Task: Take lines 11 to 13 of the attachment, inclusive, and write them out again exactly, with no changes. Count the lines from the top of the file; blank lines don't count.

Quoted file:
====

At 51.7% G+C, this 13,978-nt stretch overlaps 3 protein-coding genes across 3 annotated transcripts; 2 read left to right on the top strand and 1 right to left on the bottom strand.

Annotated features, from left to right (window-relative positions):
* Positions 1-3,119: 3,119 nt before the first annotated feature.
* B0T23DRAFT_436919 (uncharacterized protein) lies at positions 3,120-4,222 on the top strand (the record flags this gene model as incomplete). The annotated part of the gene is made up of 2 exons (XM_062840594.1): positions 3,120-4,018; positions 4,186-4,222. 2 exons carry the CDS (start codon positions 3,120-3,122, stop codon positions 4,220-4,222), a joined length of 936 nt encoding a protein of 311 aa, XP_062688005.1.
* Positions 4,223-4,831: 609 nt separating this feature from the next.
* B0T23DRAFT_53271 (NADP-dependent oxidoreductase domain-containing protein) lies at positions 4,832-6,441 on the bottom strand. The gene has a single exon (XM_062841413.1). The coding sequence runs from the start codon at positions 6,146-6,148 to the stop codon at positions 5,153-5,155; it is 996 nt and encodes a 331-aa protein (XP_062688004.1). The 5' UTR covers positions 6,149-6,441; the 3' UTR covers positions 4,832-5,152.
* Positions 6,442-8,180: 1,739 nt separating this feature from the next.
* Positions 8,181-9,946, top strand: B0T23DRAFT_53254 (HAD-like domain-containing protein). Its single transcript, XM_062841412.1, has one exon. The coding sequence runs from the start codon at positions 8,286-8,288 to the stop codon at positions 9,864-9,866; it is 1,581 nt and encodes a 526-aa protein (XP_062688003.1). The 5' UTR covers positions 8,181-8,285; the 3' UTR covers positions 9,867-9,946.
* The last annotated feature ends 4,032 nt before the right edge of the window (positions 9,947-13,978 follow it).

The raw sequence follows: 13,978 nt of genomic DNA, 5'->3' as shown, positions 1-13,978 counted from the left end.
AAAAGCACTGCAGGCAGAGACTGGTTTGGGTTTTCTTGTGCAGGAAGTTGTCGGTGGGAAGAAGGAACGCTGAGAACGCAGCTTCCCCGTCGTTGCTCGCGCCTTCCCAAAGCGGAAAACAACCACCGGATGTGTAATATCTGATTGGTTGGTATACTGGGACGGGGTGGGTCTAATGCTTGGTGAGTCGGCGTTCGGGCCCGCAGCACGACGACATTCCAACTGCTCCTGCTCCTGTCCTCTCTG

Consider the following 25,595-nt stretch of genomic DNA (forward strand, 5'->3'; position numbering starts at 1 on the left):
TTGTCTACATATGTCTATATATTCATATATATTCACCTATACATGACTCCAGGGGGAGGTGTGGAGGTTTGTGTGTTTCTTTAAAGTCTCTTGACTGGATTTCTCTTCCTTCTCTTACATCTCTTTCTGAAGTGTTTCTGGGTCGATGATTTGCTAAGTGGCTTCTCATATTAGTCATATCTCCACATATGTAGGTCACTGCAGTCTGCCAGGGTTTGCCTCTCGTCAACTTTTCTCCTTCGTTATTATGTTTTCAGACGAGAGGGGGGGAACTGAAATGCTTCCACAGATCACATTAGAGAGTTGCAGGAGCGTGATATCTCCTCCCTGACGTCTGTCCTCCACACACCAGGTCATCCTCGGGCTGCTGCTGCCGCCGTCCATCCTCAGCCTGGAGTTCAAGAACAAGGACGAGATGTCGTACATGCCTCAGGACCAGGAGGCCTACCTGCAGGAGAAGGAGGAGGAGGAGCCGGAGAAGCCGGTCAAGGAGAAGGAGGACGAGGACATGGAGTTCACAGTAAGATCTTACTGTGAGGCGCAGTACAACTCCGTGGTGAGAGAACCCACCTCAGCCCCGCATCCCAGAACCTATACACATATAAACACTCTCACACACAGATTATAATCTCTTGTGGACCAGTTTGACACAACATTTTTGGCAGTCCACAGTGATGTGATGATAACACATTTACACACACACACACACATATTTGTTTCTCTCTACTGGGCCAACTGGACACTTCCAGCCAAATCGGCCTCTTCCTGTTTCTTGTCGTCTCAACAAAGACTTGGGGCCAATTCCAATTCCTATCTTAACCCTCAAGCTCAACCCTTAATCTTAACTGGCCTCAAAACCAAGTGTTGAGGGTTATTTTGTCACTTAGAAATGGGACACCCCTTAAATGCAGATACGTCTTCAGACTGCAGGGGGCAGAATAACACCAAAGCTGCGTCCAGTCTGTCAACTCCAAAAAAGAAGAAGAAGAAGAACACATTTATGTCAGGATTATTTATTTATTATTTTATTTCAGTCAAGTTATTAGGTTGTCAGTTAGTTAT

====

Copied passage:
AAAAGCACTGCAGGCAGAGACTGGTTTGGGTTTTCTTGTGCAGGAAGTTGTCGGTGGGAAGAAGGAACGCTGAGAACGCAGCTTCCCCGTCGTTGCTCGCGCCTTCCCAAAGCGGAAAACAACCACCGGATGTGTAATATCTGATTGGTTGGTATACTGGGACGGGGTGGGTCTAATGCTTGGTGAGTCGGCGTTCGGGCCCGCAGCACGACGACATTCCAACTGCTCCTGCTCCTGTCCTCTCTG

Consider the following 25,595-nt stretch of genomic DNA (forward strand, 5'->3'; position numbering starts at 1 on the left):
TTGTCTACATATGTCTATATATTCATATATATTCACCTATACATGACTCCAGGGGGAGGTGTGGAGGTTTGTGTGTTTCTTTAAAGTCTCTTGACTGGATTTCTCTTCCTTCTCTTACATCTCTTTCTGAAGTGTTTCTGGGTCGATGATTTGCTAAGTGGCTTCTCATATTAGTCATATCTCCACATATGTAGGTCACTGCAGTCTGCCAGGGTTTGCCTCTCGTCAACTTTTCTCCTTCGTTATTATGTTTTCAGACGAGAGGGGGGGAACTGAAATGCTTCCACAGATCACATTAGAGAGTTGCAGGAGCGTGATATCTCCTCCCTGACGTCTGTCCTCCACACACCAGGTCATCCTCGGGCTGCTGCTGCCGCCGTCCATCCTCAGCCTGGAGTTCAAGAACAAGGACGAGATGTCGTACATGCCTCAGGACCAGGAGGCCTACCTGCAGGAGAAGGAGGAGGAGGAGCCGGAGAAGCCGGTCAAGGAGAAGGAGGACGAGGACATGGAGTTCACAGTAAGATCTTACTGTGAGGCGCAGTACAACTCCGTGGTGAGAGAACCCACCTCAGCCCCGCATCCCAGAACCTATACACATATAAACACTCTCACACACAGATTATAATCTCTTGTGGACCAGTTTGACACAACATTTTTGGCAGTCCACAGTGATGTGATGATAACACATTTACACACACACACACACATATTTGTTTCTCTCTACTGGGCCAACTGGACACTTCCAGCCAAATCGGCCTCTTCCTGTTTCTTGTCGTCTCAACAAAGACTTGGGGCCAATTCCAATTCCTATCTTAACCCTCAAGCTCAACCCTTAATCTTAACTGGCCTCAAAACCAAGTGTTGAGGGTTATTTTGTCACTTAGAAATGGGACACCCCTTAAATGCAGATACGTCTTCAGACTGCAGGGGGCAGAATAACACCAAAGCTGCGTCCAGTCTGTCAACTCCAAAAAAGAAGAAGAAGAAGAACACATTTATGTCAGGATTATTTATTTATTATTTTATTTCAGTCAAGTTATTAGGTTGTCAGTTAGTTAT